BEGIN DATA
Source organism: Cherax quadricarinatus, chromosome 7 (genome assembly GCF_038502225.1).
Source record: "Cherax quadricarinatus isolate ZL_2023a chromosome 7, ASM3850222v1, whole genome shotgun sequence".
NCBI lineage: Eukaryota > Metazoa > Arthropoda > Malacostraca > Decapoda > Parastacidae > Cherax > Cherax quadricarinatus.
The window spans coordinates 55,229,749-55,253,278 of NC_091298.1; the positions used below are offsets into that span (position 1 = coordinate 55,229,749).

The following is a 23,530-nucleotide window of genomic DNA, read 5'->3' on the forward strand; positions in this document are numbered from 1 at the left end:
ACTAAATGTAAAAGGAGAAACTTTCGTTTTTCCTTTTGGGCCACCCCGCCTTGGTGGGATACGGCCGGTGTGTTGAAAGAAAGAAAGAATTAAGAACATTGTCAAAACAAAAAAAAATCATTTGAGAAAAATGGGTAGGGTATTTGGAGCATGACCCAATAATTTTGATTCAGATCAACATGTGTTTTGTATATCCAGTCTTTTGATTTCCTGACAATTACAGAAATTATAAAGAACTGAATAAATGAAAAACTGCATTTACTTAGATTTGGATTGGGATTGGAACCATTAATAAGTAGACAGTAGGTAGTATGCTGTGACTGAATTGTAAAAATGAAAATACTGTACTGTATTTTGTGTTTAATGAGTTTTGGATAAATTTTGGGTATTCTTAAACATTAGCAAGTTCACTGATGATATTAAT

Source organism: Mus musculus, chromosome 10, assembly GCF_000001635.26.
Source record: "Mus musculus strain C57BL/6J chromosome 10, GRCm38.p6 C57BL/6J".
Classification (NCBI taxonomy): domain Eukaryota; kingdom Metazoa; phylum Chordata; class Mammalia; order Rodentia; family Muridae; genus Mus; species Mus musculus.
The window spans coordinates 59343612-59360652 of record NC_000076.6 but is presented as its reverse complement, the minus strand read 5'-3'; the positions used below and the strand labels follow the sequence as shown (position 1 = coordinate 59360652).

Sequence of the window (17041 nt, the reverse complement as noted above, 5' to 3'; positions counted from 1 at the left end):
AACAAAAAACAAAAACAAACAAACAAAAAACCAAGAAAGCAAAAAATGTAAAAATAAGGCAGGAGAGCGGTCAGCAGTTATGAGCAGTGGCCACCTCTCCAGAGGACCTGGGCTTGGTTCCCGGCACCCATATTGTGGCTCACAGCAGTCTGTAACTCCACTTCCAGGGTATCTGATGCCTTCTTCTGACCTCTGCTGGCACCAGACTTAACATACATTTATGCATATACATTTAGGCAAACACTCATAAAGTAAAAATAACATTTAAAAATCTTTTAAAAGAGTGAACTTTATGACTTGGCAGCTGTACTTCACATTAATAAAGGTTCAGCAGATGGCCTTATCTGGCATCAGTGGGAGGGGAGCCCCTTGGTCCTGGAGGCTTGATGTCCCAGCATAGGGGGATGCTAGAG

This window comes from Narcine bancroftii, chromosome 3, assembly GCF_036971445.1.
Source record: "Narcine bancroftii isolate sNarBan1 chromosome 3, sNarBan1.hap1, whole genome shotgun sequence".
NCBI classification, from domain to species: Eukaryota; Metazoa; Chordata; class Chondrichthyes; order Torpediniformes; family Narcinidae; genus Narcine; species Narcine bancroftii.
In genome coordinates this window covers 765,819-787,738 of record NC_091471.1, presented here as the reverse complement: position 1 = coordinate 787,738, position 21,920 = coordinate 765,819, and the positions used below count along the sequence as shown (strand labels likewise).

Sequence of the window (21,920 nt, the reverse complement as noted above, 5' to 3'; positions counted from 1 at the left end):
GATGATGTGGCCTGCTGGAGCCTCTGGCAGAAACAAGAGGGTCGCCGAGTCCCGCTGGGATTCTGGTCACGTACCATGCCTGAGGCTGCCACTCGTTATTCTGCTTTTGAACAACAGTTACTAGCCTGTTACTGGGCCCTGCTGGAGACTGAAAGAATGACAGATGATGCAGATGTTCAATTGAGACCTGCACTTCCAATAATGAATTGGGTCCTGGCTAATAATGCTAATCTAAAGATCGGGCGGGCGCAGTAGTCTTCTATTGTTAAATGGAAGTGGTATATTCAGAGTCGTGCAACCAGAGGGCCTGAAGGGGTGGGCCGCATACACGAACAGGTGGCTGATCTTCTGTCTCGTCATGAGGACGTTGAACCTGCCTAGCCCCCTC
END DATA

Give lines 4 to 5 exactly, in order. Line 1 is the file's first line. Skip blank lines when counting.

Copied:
The window spans coordinates 55,229,749-55,253,278 of NC_091298.1; the positions used below are offsets into that span (position 1 = coordinate 55,229,749).

The following is a 23,530-nucleotide window of genomic DNA, read 5'->3' on the forward strand; positions in this document are numbered from 1 at the left end: